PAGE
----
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LIII.
And must they fall ? the young, the proud, the brave,
To swell one bloated Chief's unwholesome reign?
No step between submission and a grave?
The rise of rapine and the fall of Spain?
And doth the Power that man adores ordain
Their doom, nor heed the suppliant's appeal ?
Is all that desperate Valour acts in vain ?

And Counsel sage, and patriotic Zeal,
TheVeteran's skill,Youth's fire,and Manhood's heart of steel?

LIV.

Is it for this the Spanish maid, aroused,
Hangs on the willow her unstrung guitar,
And, all unsex'd, the Anlace hath espoused,
Sung the loud song, and dared the deed of war?
And she, whom once the semblance of a scar
Appall’d, an owlet's larum chill'd with dread,
Now views the column-scattering bay'net jar,

The falchion fash, and o'er the yet warm dead
Stalks with Minerva's step where Mars might quake to tread.

LV.
Ye who shall marvel when you hear her tale,
Oh! had you known her in her softer hour,
Mark'd her black eye that mocks her coal-black veil,
Heard her light, lively tones in Lady's bower,
Seen her long locks that foil the painter's power,
Her fairy form, with more than female grace,
Scarce would you deem that Saragoza's tower

Beheld her smile in Danger's Gorgon face,
Thin the closed ranks, and lead in Glory's fearful chase.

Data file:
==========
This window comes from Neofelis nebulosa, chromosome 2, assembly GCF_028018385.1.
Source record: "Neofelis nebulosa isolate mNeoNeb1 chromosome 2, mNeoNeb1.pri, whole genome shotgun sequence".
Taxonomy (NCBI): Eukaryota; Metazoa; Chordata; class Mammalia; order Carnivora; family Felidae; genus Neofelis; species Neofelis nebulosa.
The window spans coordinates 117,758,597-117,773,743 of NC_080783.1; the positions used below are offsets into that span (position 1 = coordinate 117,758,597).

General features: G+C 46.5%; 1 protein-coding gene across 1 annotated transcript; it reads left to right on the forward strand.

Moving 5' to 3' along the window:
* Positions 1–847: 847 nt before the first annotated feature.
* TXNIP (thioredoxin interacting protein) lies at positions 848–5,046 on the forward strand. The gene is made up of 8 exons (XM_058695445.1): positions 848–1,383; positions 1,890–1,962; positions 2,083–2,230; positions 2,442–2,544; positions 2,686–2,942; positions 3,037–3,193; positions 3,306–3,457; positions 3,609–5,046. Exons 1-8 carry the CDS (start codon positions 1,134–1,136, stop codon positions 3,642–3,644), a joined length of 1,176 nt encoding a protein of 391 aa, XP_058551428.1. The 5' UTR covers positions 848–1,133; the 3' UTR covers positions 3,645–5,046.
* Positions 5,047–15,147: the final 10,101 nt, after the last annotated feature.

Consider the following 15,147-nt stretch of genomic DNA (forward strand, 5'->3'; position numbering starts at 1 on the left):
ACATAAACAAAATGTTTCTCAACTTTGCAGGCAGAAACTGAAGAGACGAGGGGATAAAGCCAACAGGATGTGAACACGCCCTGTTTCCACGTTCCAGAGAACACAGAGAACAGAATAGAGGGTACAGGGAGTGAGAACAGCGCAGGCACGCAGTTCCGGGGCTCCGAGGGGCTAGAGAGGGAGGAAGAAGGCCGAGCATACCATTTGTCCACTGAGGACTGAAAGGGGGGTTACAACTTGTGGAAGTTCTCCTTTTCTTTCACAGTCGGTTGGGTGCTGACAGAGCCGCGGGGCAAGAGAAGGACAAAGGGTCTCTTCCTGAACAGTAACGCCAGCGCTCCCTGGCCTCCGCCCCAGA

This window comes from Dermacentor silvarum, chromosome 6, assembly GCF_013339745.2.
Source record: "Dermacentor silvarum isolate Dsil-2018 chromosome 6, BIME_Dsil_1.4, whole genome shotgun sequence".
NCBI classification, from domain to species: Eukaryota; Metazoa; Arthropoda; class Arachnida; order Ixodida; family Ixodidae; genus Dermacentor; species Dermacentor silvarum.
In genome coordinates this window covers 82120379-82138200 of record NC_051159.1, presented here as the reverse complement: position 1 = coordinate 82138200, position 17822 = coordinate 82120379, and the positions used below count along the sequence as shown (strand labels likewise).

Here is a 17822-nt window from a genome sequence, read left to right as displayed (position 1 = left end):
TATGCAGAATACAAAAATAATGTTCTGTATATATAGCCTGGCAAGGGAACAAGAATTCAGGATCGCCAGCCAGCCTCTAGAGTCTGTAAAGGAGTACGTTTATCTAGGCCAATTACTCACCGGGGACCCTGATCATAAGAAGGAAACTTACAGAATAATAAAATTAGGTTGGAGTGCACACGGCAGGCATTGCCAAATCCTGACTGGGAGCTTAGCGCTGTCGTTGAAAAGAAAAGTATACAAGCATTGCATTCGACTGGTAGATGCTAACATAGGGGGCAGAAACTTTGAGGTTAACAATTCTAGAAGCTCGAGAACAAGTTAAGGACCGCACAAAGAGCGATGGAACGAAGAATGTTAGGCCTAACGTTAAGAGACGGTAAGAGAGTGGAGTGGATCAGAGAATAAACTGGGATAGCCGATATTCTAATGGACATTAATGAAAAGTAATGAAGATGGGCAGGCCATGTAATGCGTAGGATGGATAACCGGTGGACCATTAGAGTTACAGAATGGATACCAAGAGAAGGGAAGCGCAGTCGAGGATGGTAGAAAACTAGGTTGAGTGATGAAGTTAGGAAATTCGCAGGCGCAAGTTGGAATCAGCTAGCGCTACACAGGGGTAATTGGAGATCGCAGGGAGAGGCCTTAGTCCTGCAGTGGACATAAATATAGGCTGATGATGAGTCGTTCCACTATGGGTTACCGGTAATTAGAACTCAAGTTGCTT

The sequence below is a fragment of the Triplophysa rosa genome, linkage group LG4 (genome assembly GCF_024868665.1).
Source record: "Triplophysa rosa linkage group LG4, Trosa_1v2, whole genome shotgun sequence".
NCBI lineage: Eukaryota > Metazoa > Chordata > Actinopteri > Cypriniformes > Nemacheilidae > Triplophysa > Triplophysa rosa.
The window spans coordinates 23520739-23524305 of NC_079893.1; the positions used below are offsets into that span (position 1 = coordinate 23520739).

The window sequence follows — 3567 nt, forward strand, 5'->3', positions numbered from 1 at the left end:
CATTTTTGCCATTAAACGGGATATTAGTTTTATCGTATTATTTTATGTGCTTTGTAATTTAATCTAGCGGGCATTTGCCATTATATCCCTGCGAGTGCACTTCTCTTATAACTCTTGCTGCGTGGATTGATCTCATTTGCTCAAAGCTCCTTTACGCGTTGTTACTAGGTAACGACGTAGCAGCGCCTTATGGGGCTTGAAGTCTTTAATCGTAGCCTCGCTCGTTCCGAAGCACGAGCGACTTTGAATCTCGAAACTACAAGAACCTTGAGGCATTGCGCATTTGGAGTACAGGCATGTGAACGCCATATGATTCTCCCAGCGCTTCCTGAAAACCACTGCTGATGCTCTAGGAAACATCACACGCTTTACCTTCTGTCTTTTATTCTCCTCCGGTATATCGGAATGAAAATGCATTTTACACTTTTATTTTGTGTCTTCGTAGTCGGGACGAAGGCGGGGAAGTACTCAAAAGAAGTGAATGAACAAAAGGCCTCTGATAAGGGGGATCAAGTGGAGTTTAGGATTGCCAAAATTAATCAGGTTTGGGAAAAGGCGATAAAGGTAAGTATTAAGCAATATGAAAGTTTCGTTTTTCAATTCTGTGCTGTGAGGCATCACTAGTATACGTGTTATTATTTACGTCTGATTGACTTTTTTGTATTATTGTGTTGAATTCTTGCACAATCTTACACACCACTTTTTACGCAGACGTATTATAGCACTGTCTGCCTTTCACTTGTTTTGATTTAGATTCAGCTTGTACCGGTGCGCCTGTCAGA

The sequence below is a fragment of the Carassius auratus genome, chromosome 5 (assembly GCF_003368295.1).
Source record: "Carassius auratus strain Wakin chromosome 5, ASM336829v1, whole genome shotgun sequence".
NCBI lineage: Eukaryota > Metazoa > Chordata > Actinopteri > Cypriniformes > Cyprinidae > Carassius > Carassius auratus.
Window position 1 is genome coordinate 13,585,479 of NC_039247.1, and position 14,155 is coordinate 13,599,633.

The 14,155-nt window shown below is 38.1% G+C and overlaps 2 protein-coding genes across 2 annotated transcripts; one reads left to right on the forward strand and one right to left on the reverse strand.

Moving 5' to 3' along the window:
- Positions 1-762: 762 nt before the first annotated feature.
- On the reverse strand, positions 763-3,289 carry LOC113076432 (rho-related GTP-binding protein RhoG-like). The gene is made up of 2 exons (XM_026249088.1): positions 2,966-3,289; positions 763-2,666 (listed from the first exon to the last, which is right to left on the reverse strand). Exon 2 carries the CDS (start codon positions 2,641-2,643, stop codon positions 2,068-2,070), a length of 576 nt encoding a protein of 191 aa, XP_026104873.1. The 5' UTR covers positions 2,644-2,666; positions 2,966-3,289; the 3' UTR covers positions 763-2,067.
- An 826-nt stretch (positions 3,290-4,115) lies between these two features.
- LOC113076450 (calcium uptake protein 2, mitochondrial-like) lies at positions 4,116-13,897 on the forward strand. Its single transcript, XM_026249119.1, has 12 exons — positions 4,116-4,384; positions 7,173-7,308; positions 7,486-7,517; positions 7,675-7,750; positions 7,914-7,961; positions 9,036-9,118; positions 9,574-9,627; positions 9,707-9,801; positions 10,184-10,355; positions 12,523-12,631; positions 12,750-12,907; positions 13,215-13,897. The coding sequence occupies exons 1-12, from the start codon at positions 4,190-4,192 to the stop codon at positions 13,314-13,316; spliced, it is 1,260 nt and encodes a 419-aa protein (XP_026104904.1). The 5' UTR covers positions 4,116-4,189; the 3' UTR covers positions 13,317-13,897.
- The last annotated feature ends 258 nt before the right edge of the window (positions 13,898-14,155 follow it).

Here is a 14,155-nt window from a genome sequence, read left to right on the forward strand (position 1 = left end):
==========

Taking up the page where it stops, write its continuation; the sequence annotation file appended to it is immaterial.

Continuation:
LVI.
Her lover sinks—she sheds no ill-timed tear;
Her chief is slain—she fills his fatal post;
Her fellows fee—she checks their base career;
The foe retires—she heads the sallying host :
Who can appease like her a lover's ghost?
Who can avenge so well a leader's fall ?
What maid retrieve when man's flush'd hope is lost?

Who hang so fiercely on the flying Gaul,
Foild by a woman's hand, before a batter'd wall? (11)

LVII. Yet are Spain's maids no race of Amazons, But form’d for all the witching arts of love: Though thus in arms they emulate her sons, And in the horrid phalanx dare to move, 'Tis but the tender fierceness of the dove Pecking the hand that hovers o'er her mate: In softness as in firmness far above Remoter females, famed for sickening prate; Her mind is nobler sure, her charms perchance as great.

LVIII.
The seal Love's dimpling finger hath impress’d
Denotes how soft that chin which bears his touch : (12)
Her lips, whose kisses pout to leave their nest,
Bid man be valiant ere he merit such:
Her glance how wildly beautiful ! how much
Hath Phæbus woo'd in vain to spoil her cheek,
Which glows yet smoother from his amorous clutch!

Who round the North for paler dames would seek ? How poor their forms appear! how languid, wan, and weak!

VOL. I.

LIX. Match me, ye climes! which poets love to laud ; Match me, ye harams of the land! where now I strike my strain, far distant, to applaud Beauties that ev'n a cynic must avow; Match me those Houries, whom ye scarce allow To taste the gale lest love should ride the wind, With Spain's dark-glancing daughters—deign to know,

There your wise Prophet's paradise we find, His black-eyed maids of Heaven, angelically kind.